This blog post and the next post were published in May of 2006 (see “Who is qualified to speak during the meeting?” and “Who is responsible for speaking during the meeting?“). I thought my newer readers might enjoy these posts. My thoughts in this area have not changed much in the last year and a half.
“For you can all prophesy one by one, that all may learn and all may be encouraged.” (1 Corinthians 14:31)
Does Paul really mean “all”? Does he really mean that every believer in the meeting has the potential for speaking edifying words during the assembly of the church? Does he really expect that a new believer could speak words that would “teach” a pastor?
The answer to all of these questions must be “Yes!”
Consider the ones to whom Paul is writing. For the most part, they do not have a personal copy of the Scriptures. And yet, Paul expects all of them to be able to speak during the meeting. “Knowing” Scripture must not be a prerequisite for speaking during the assembly.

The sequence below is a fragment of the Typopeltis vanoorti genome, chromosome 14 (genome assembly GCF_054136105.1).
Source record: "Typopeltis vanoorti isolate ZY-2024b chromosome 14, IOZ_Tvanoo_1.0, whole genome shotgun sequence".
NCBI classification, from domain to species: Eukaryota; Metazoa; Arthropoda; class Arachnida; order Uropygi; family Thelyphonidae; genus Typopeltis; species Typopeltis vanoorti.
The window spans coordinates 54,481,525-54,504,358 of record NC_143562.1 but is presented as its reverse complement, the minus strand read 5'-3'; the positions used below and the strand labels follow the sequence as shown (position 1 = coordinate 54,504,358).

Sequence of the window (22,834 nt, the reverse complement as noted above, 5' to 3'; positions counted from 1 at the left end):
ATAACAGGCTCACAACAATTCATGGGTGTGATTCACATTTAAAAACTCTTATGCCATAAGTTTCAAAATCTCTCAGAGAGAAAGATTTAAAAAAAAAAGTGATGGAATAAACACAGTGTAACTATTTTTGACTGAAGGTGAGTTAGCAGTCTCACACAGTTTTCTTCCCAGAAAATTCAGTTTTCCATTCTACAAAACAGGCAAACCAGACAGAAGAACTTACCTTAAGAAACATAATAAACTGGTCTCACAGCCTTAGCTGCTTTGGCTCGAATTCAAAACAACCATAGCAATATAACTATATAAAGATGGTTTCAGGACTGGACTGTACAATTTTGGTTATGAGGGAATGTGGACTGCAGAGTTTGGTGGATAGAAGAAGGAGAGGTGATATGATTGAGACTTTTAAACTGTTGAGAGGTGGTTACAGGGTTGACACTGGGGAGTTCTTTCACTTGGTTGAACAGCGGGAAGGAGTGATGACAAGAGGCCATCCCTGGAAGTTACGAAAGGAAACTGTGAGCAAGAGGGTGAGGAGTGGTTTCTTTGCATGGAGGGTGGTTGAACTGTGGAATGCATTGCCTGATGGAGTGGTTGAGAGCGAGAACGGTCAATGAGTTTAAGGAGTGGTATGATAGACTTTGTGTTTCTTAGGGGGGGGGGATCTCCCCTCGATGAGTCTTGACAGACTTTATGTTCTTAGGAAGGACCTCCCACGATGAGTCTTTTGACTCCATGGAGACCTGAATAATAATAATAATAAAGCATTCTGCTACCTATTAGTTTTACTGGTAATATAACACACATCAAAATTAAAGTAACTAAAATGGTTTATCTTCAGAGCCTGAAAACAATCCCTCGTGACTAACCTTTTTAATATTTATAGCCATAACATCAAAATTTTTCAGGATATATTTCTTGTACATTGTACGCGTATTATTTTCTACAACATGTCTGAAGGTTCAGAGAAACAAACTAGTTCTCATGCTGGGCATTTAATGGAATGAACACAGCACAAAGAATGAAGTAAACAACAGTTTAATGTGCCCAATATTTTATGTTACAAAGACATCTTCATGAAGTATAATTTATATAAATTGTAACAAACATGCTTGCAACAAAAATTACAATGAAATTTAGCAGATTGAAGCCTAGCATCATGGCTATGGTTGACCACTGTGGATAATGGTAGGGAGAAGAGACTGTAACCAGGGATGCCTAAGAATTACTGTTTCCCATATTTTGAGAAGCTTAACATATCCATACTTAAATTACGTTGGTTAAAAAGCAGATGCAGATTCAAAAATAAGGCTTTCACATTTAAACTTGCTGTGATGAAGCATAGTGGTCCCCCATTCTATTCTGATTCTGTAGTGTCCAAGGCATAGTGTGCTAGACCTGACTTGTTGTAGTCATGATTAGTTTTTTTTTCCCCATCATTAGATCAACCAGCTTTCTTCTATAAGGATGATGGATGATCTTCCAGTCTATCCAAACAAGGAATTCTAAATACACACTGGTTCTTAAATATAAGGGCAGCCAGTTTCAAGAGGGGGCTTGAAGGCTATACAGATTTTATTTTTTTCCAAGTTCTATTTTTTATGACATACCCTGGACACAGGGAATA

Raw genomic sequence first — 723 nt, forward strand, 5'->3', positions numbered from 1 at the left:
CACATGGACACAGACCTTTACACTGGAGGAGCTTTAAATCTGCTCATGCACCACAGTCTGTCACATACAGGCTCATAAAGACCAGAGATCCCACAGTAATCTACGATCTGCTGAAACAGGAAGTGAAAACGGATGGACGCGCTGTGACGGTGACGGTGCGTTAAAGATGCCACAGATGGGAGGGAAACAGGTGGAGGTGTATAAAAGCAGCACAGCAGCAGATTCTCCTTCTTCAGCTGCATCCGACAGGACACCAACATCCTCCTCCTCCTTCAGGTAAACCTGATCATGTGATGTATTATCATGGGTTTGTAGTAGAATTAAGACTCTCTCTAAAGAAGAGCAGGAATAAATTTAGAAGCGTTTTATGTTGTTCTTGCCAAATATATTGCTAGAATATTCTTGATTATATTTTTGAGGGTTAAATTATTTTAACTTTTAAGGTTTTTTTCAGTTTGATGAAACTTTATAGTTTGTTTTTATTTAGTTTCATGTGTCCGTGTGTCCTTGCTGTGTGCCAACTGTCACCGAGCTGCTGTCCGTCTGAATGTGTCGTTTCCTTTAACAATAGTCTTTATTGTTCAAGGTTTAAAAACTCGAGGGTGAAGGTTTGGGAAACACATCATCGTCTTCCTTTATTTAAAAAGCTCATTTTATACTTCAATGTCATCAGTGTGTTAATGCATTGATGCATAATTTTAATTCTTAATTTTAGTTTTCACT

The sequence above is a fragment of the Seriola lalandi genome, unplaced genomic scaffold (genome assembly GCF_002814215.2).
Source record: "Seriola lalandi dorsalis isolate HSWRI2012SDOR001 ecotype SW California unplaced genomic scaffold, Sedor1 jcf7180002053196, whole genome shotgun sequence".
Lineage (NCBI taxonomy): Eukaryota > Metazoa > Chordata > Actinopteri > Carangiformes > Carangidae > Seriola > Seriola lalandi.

So, what qualifies someone to speak during the meeting? In the context of 1 Corinthians 12-14, Paul offers three different qualifications:
1) The person must be endwelled by the Spirit of God, and therefore gifted by the Spirit.
2) The person must speak from a motivation of love.
3) The person must speak in order to edify the body of Christ.
These are the only qualifications. Education is not a qualification. Experience is not a qualification. Speaking ability is not a qualification.
Who is allowed to speak in our assemblies? Perhaps there are times when those “qualified” should be silent in order to allow others to speak “that all may learn and all may be encouraged.”